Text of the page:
Flanked by city department heads Thursday morning, Omaha Mayor Jean Stothert said some aspects of the city’s plan for debris removal are changing five days after a severe thunderstorm left thousands without power and dropped more tree limbs than officials imagined.
Starting Friday, the city will focus on removing large debris from 42 boulevards with the goal of removing traffic impediments in residential areas, Stothert said. That process is expected to be completed Saturday.
Curbside removal of large debris is expected to start Monday. Originally, Omaha officials had planned to start that process Friday and follow the schedule of the city’s trash provider, FCC Environmental Services.
“We’re trying to get as much as we can done as efficiently as we possibly can,” Stothert said.As the city ramps up its effort, the Omaha Public Power District is in its final stretch, having restored power to more than 99% of customers who lost electricity during Saturday’s record storm. From a high of 188,000 outages on Saturday — plus an additional 5,200 new outages this week — OPPD was down to 1,600 about 8 p.m. Thursday.
Those still without power are asked to contact OPPD at 800-554-6773 or oppd.com.
The city’s large debris removal will occur by district, similar to snow removal. Four-member city crews will head out starting Monday.
Stothert said crews removing large debris will not be able to schedule any appointments or adhere to a strict schedule.
“Our best recommendation is for everyone to try to have their large limbs out curbside by Monday,” she said. “We just don’t know how fast we can go. Some areas in town have a lot more debris than others.”
Even though the city will be collecting large debris, officials are still asking that limbs be no longer than 6 feet and no heavier than 100 pounds.
Big piles and large limbs that city crews cannot lift will only slow the overall debris removal.
“If you can’t carry it, we’re not going to be able to carry it either,” said Bob Stubbe, director of the Public Works Department.
Large debris should be stacked at the curbside. Officials asked residents to avoid blocking sidewalks and, if possible, avoid parking on the street in front of debris piles.
Starting Friday, Stothert said, people can monitor where large debris removal crews have been, similar to the city’s online snow removal tracker.
FCC will continue picking up smaller debris per its usual trash and yard waste removal schedule, though Stothert cautioned that FCC is running one to two days behind in some areas. If trash is not picked up at the usual time, Stothert recommended leaving trash cans at the curb.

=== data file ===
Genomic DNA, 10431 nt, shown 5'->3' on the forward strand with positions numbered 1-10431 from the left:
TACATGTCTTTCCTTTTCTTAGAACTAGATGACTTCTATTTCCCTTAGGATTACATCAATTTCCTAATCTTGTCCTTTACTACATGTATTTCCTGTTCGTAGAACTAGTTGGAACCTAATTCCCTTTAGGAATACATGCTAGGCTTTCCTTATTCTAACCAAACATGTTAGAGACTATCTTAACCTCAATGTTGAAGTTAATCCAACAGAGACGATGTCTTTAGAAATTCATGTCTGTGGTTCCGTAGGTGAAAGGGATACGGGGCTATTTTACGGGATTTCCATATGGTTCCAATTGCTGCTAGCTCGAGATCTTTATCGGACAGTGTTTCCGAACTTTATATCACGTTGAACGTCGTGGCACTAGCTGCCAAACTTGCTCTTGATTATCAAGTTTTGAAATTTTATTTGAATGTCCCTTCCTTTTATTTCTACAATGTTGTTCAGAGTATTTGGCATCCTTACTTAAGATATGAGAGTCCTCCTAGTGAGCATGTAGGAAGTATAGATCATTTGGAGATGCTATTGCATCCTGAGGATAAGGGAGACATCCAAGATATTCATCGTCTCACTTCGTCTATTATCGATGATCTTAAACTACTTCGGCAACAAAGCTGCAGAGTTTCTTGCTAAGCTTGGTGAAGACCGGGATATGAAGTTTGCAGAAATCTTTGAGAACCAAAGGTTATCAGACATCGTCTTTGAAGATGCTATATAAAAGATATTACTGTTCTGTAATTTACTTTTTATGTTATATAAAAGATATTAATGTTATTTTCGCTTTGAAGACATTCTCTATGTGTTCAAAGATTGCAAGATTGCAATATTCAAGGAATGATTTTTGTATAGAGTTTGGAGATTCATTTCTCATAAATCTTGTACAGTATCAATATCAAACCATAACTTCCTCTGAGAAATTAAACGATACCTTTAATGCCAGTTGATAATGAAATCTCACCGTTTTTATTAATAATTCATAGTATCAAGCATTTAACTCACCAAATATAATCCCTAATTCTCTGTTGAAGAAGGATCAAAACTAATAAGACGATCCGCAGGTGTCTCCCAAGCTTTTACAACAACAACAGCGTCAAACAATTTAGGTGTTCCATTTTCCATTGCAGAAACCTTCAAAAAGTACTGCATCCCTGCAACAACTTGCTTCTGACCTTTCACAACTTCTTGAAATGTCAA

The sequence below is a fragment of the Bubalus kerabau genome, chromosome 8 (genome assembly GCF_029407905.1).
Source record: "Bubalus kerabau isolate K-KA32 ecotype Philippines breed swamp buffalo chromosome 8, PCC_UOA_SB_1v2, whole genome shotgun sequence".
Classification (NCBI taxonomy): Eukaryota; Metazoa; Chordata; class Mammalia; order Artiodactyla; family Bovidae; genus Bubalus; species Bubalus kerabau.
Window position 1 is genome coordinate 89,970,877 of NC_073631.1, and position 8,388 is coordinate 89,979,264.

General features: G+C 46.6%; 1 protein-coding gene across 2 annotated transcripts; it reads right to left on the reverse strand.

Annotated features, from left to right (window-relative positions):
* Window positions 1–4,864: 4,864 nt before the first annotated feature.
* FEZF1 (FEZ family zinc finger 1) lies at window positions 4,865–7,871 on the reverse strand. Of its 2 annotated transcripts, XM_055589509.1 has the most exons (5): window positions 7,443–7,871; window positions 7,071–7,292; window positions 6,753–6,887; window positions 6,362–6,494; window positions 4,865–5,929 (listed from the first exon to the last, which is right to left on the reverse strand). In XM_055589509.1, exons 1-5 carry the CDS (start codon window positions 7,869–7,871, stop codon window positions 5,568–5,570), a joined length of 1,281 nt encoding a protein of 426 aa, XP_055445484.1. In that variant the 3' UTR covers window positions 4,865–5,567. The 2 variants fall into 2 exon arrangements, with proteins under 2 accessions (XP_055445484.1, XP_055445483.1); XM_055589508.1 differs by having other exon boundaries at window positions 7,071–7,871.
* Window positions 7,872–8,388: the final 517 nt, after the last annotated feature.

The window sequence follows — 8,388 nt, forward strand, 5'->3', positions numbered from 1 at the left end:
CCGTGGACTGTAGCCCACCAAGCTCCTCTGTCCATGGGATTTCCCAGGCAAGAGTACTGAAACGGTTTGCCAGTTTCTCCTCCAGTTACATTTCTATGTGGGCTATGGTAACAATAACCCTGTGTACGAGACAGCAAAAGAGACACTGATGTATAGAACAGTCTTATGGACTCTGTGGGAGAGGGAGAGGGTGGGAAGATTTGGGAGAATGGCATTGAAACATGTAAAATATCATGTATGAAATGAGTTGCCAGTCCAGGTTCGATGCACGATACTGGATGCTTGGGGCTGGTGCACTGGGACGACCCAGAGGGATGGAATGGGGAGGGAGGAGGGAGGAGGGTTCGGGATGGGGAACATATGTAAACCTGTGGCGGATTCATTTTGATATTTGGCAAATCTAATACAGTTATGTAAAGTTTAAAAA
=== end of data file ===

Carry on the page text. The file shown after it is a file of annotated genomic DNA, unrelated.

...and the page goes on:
Smaller tree debris can be put in yard waste bags or in small bundles that have been tied together. The city asks that people first completely fill their city-issued 96-gallon carts with yard waste before turning to bags or bundles.
The city also will continue operating its four debris drop-off locations until Friday, July 23. If possible, the city asks that residents deliver the debris to the following locations open each day from 7 a.m. to 7 p.m.:
» Ta-Ha-Zouka Park, 905 Elkhorn Drive in Elkhorn
» Hefflinger Park, 112th Street and West Maple Road
» Levi Carter Park, 3100 Abbott Drive, at the concrete boat ramp
» Al Veys Park, 6506 S. 60th St.
The mayor also announced that a national nonprofit has been contacted to help with “vulnerable people and homeowners” unable to physically clear debris, such as the elderly and people with disabilities.
Stothert declined to name the nonprofit but said more information might be available Friday. That service will be based on need. People can call 211 and provide their name, address and need.
Stothert also said Douglas County Emergency Management has submitted a disaster declaration application to the federal government. The application includes signatures from Douglas County Board Chair Mary Ann Borgeson and Stothert.
In order to qualify for disaster aid, city officials said storm damage must total a minimum of $2 million. While officials are still assessing the damages, Stothert and Stubbe expressed some confidence the city will surpass that threshold.
“I anticipate … we’re going to be at a point that we’re going to be exceeding that dollar amount,” Stubbe said. “Once we exceed that dollar amount, then those costs for this effort that’s already started will potentially be reimbursed.”
Ultimately the declaration needs to be approved by the federal government.
Disaster funds could cover costs associated with the city and various government agencies bringing in extra equipment and workers, as well covering overtime for employees, according to Stothert.
“There are a lot of things that it could be used for,” she said.
Stothert pushed back on critics who say she’s been absent from leading the response. While Stothert said she’s “not much help at hauling logs and taking care of downed power lines,” she said she’s been heavily involved on the administrative side.
“What I’m doing is what I need to be doing,” she said before specifically listing her involvement with the emergency declaration and coordination with OPPD to restore power.